Students plucked to safety off peak

03 September 2003

Good fortune: UCT's Stephen Fortuin, a volunteer with Wilderness Search and Rescue.

When four first-year mechanical engineering students got stuck on Devil's Peak after they'd gone up to seek snow, little did they know that one of their rescuers would be a fellow member of the UCT community.

The four were airlifted off Devil's Peak on the evening of August 20 after they had lost their way and were trapped on the slopes of the mountain after dark in rain-soaked clothes and in freezing weather.

It so happened that the same evening Stephen Fortuin, a chief technical officer in medical biochemistry at UCT, was the duty manager for the Wilderness Search and Rescue (WSAR). Fortuin volunteers for the rescue organisation in his spare time.

He was alerted to the crisis at about 21h20 and immediately realised how dangerous the situation was.

"A night on the mountain in these weather conditions could be potentially fatal," he said. Alone on the mountain the students, Jenna Nicolson, Andrew Kinnel, Stephen Morrow and Yogeshwa Gooljar, alerted a friend who in turn made Campus Protection Services (CPS) aware of their situation. CPS contacted the Rondebosch police, who started the search before WSAR got involved.

In the meantime, a police helicopter with a strong searchlight circled the mountain in search of the students who were then spotted, waving their arms wildly, near King's Blockhouse. With Fortuin's help, the police dropped two members of the WSAR close to the students. They were led to a safe area where the helicopter could pick them up, two at a time.

"More time in the cold could have led to hypothermia with tragic consequences," said Fortuin.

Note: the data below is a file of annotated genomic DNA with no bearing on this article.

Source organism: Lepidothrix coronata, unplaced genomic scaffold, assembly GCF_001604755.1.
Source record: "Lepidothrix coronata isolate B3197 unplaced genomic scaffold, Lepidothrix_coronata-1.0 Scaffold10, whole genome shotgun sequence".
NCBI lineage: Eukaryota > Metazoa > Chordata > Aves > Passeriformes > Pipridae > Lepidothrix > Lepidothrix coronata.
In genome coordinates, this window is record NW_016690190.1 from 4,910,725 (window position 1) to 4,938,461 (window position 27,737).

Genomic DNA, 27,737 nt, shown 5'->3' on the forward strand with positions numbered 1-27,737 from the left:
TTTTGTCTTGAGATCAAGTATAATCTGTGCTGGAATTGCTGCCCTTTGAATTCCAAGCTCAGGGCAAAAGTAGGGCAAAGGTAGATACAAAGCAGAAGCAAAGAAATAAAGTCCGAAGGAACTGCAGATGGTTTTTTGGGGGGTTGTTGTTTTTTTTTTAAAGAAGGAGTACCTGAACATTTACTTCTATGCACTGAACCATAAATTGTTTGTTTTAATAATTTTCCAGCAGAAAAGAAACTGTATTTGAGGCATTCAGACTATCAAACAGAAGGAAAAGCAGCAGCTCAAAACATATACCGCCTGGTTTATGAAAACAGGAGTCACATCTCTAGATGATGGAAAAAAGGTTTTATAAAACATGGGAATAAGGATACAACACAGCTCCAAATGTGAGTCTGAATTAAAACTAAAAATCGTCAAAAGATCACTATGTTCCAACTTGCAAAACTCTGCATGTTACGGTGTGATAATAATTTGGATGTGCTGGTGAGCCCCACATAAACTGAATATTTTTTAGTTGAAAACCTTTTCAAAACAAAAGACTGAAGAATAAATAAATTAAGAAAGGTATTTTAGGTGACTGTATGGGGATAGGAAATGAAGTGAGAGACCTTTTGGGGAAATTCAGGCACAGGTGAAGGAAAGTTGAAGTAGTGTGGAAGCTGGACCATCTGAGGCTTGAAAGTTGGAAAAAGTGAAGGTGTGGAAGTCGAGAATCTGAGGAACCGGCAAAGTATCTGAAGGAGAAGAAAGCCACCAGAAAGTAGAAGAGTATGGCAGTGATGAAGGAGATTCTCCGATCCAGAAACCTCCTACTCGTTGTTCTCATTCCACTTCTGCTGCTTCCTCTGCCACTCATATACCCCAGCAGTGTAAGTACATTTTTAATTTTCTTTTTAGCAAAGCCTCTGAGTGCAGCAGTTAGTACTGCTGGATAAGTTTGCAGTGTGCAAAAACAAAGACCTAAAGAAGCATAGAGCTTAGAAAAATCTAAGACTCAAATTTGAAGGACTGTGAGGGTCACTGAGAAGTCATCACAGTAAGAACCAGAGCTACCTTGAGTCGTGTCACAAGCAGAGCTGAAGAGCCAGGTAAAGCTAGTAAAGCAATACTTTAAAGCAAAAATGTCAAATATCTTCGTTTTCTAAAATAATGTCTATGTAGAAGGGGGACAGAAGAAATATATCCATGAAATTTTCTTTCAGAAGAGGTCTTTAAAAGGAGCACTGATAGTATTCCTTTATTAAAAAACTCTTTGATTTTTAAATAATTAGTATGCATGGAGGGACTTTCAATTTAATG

None of the students needed medical attention when they were finally taken off the mountain at around midnight. They were fortunate that the weather held long enough for the helicopter to help in the rescue. Had the weather closed in, a ground search would have been initiated, with resultant delays and the possibility of the students spending a night on the mountain. A full scale search could have been mounted only at first light the following morning.

Fortuin stresses that people should take more care before setting off up the mountain, even though it looks tantalisingly close to the UCT campus.

The following rules should be followed:
  • Be properly equipped. Dress appropriately and take sufficient water and food. Carry a torch.
  • Tell someone on the ground where you are going, the route you are taking and the time you leave and expect to return.
  • Take a cellphone and the number to call in an emergency. For mountain rescues call Metro on 948-9900 or 10177.
  • If you don't know the mountain, take a map.

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